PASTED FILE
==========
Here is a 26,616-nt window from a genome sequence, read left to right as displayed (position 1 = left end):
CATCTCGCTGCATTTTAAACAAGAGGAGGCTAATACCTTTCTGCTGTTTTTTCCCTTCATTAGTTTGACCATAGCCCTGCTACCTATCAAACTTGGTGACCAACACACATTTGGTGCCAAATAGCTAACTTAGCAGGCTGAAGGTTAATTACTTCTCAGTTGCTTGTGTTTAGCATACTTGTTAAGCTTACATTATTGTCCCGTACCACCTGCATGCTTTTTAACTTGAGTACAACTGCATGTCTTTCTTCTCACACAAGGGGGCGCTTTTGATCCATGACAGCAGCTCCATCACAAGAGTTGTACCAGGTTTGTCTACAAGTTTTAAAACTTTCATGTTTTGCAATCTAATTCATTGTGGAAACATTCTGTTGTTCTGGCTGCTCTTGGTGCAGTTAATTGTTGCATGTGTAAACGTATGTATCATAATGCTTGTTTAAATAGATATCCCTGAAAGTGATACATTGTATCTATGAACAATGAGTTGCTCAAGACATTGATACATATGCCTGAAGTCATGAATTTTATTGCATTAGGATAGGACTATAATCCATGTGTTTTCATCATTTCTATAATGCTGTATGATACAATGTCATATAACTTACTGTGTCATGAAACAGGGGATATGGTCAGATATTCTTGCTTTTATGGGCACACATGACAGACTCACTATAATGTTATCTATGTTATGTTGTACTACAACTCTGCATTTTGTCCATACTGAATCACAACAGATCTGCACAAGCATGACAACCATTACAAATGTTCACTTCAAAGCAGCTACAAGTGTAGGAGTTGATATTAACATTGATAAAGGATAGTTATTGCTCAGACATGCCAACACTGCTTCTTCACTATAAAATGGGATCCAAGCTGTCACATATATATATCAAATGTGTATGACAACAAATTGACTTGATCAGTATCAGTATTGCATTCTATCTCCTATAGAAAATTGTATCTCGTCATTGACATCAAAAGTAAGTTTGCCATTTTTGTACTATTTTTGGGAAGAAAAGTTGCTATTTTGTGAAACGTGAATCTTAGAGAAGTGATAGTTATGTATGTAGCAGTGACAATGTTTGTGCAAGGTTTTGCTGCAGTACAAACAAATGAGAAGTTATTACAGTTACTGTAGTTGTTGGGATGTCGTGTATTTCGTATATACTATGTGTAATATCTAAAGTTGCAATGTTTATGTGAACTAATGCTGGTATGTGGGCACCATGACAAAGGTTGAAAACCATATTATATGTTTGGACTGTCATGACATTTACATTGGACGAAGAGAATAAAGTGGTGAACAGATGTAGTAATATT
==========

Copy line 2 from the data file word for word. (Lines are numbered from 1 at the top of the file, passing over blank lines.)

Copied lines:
CATCTCGCTGCATTTTAAACAAGAGGAGGCTAATACCTTTCTGCTGTTTTTTCCCTTCATTAGTTTGACCATAGCCCTGCTACCTATCAAACTTGGTGACCAACACACATTTGGTGCCAAATAGCTAACTTAGCAGGCTGAAGGTTAATTACTTCTCAGTTGCTTGTGTTTAGCATACTTGTTAAGCTTACATTATTGTCCCGTACCACCTGCATGCTTTTTAACTTGAGTACAACTGCATGTCTTTCTTCTCACACAAGGGGGCGCTTTTGATCCATGACAGCAGCTCCATCACAAGAGTTGTACCAGGTTTGTCTACAAGTTTTAAAACTTTCATGTTTTGCAATCTAATTCATTGTGGAAACATTCTGTTGTTCTGGCTGCTCTTGGTGCAGTTAATTGTTGCATGTGTAAACGTATGTATCATAATGCTTGTTTAAATAGATATCCCTGAAAGTGATACATTGTATCTATGAACAATGAGTTGCTCAAGACATTGATACATATGCCTGAAGTCATGAATTTTATTGCATTAGGATAGGACTATAATCCATGTGTTTTCATCATTTCTATAATGCTGTATGATACAATGTCATATAACTTACTGTGTCATGAAACAGGGGATATGGTCAGATATTCTTGCTTTTATGGGCACACATGACAGACTCACTATAATGTTATCTATGTTATGTTGTACTACAACTCTGCATTTTGTCCATACTGAATCACAACAGATCTGCACAAGCATGACAACCATTACAAATGTTCACTTCAAAGCAGCTACAAGTGTAGGAGTTGATATTAACATTGATAAAGGATAGTTATTGCTCAGACATGCCAACACTGCTTCTTCACTATAAAATGGGATCCAAGCTGTCACATATATATATCAAATGTGTATGACAACAAATTGACTTGATCAGTATCAGTATTGCATTCTATCTCCTATAGAAAATTGTATCTCGTCATTGACATCAAAAGTAAGTTTGCCATTTTTGTACTATTTTTGGGAAGAAAAGTTGCTATTTTGTGAAACGTGAATCTTAGAGAAGTGATAGTTATGTATGTAGCAGTGACAATGTTTGTGCAAGGTTTTGCTGCAGTACAAACAAATGAGAAGTTATTACAGTTACTGTAGTTGTTGGGATGTCGTGTATTTCGTATATACTATGTGTAATATCTAAAGTTGCAATGTTTATGTGAACTAATGCTGGTATGTGGGCACCATGACAAAGGTTGAAAACCATATTATATGTTTGGACTGTCATGACATTTACATTGGACGAAGAGAATAAAGTGGTGAACAGATGTAGTAATATT